10/15/2019

Gwen (Review)

Title: Gwen
Writer/ Director: William McGregor
Cast: Eleanor Worthington-Cox, Mark Lewis Jones, Richard Harrington, Maxine Peake
Min: 84
Year: 2018

Gwen (Eleanor Worthington-Cox) is a worry filled teenager who inhabits a farm in 19th century Snowdonia at the height of the industrial revolution. She lives with her little sis Mari (Jodie Innes) and their hardened and cold mother Elen (Maxine Peake). The young girls are awaiting the return of their dad, who has gone away a long time ago to fight in a war. To say shit ain't going well for the family is an understatement. Their hardships include an ever increasingly serious problems like spoiled potatoes, mutilated sheep, her mom's illness which soon develops into epileptic seizures, and more. On top of this, the local slate mine barons want to buy their land, as their ever expanding business sees the family's land as prime territory. They, though, don't want to give up their farm and land.
Gwen is a historical, Welsh horror film. This quiet bit of genre film-making from writer/ director William McGregor is a good looking and a slow burn. Quiet, in both a literal and figurative manner, but scary in a real life way, this one will please those who enjoy their scares in a more refined and arthouse like manner. It is far more interested in real life horrors than the supernatural, which is, at most, only hinted at. This serves as one of the reasons its scares work so well.

McGregor keeps the movie beautiful looking throughout, as well as having somber feeling of melancholy. The film keeps an air of mystery throughout, sometimes not giving a complete answer if  one, at all. One of the aspects most worthy of admiration for Gwen, is its use of sound. Instead of using a score, it relies on its excellent sound design. This adds tension and unease in some of the movie's most chilling moments.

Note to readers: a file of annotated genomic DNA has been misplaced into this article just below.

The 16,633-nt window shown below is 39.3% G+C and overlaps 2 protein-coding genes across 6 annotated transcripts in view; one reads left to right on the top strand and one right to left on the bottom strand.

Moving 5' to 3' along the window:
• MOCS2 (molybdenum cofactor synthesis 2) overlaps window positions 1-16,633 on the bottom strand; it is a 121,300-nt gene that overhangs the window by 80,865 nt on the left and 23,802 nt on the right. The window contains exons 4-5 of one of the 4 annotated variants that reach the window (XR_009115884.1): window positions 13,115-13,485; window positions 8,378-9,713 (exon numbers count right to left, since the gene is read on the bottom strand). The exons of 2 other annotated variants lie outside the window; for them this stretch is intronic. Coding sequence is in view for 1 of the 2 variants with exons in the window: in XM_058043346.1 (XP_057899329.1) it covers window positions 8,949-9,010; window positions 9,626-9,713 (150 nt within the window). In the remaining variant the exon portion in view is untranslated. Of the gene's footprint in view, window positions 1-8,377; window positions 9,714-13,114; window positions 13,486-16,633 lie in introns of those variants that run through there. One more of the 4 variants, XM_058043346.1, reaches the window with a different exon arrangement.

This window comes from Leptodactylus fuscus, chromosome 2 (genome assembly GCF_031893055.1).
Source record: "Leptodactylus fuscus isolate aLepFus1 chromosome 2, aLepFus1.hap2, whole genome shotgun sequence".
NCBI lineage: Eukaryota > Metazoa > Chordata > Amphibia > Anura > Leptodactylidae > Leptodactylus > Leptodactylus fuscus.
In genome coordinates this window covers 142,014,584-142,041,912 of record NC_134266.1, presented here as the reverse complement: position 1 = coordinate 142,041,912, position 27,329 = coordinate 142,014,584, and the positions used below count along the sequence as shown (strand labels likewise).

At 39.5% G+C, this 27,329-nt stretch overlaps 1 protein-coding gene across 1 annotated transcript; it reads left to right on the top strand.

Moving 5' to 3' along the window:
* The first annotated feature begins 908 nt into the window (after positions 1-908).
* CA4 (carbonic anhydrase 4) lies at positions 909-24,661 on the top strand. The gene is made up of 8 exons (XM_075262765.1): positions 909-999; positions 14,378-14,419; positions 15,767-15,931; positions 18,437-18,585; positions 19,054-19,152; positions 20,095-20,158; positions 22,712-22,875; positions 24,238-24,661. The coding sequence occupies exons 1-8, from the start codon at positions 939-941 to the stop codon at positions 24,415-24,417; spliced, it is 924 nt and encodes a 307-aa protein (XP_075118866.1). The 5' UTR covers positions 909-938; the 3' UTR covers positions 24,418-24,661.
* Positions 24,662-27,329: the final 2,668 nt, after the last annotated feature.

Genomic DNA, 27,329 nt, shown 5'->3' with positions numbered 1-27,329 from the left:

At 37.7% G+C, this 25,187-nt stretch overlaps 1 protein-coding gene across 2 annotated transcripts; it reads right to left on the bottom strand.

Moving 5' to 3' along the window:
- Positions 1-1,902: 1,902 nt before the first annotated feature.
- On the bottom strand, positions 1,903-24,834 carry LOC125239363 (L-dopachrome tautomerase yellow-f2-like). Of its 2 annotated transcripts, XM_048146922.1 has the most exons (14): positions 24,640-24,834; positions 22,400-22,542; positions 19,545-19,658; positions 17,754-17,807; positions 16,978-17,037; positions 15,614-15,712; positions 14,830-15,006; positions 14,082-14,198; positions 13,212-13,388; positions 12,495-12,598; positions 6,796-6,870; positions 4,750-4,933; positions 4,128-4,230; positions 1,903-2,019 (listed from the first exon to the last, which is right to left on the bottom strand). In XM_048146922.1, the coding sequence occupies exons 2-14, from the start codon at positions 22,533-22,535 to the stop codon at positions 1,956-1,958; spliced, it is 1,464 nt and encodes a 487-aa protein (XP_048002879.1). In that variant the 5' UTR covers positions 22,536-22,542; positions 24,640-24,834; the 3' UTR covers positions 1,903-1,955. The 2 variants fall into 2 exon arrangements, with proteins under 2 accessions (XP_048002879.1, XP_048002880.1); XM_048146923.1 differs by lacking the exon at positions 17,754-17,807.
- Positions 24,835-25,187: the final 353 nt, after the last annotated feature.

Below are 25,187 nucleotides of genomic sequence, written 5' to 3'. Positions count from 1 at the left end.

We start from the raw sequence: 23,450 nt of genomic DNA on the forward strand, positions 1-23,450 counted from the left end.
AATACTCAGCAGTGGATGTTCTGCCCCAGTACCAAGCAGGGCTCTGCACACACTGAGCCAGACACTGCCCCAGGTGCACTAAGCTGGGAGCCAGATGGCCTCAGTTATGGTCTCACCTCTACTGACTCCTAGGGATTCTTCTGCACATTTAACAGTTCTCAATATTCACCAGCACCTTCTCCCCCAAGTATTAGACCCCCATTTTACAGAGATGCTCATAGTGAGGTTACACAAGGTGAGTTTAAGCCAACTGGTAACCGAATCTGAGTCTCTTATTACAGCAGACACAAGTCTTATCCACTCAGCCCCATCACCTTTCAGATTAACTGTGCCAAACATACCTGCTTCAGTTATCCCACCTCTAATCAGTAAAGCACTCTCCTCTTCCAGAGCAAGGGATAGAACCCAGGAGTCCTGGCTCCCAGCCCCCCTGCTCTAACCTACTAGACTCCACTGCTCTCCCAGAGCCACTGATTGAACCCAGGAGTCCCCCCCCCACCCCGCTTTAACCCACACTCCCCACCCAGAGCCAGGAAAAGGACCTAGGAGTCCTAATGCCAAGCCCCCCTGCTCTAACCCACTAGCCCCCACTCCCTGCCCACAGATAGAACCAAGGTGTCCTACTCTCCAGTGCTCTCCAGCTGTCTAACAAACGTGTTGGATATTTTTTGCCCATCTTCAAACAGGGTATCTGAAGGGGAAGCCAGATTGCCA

The movie achieves at least one truly frightening moment with a genuinely well achieved jump scare. This has the rare pay off that actually made this jaded horror viewer jump right the fuck up. The climax zaps full blown intensity and excitement into the proceedings. Meanwhile, the ending is extremely dark and depressing.

The pacing is very slow and some might find themselves bored. But, have patients and the payoff will be well worth. The moment that Elen has her first epileptic seizure was so jarring and shocking that it made me stand right up in attention to what was happening,
The acting is the other key point here. The whole cast is excellent with extra praise going to both Maxine Peake as the domineering mother and  Eleanor Worthington-Cox as the title character. Peake is intimidating in her role. There are hints of her love for her daughters, but many times it is buried under her callousness. Worthington-Cox gives us powerful acting as Gwen. We truly feel for her, as she sometimes tells of the hard life she is dealing with only but a heartbreaking look in her eyes and face. And, speaking of heartbreaking there is one moment that tore mine to shreds. You will know when you see it, as this scene is followed by a moment of violence, that while little is shown, truly got under and inside of me.

Gwen is a slow burn of a quiet horror movie. More interested in historical and real world terror than some crappy CGI ghost, it really does achieve a nice level of creepiness. The movie always looks good and has some of the finest sound design I've seen this year, on top of excellent acting. To me, this flick is superior to the overrated and pretentious The Witch, a movie with which it shares obvious similarities. It might be very slow, but if you give in you'll find much to admire in this deeply somber chiller. It begins streaming this Thursday, October 17, 2019 on Shudder.


3 out of 4

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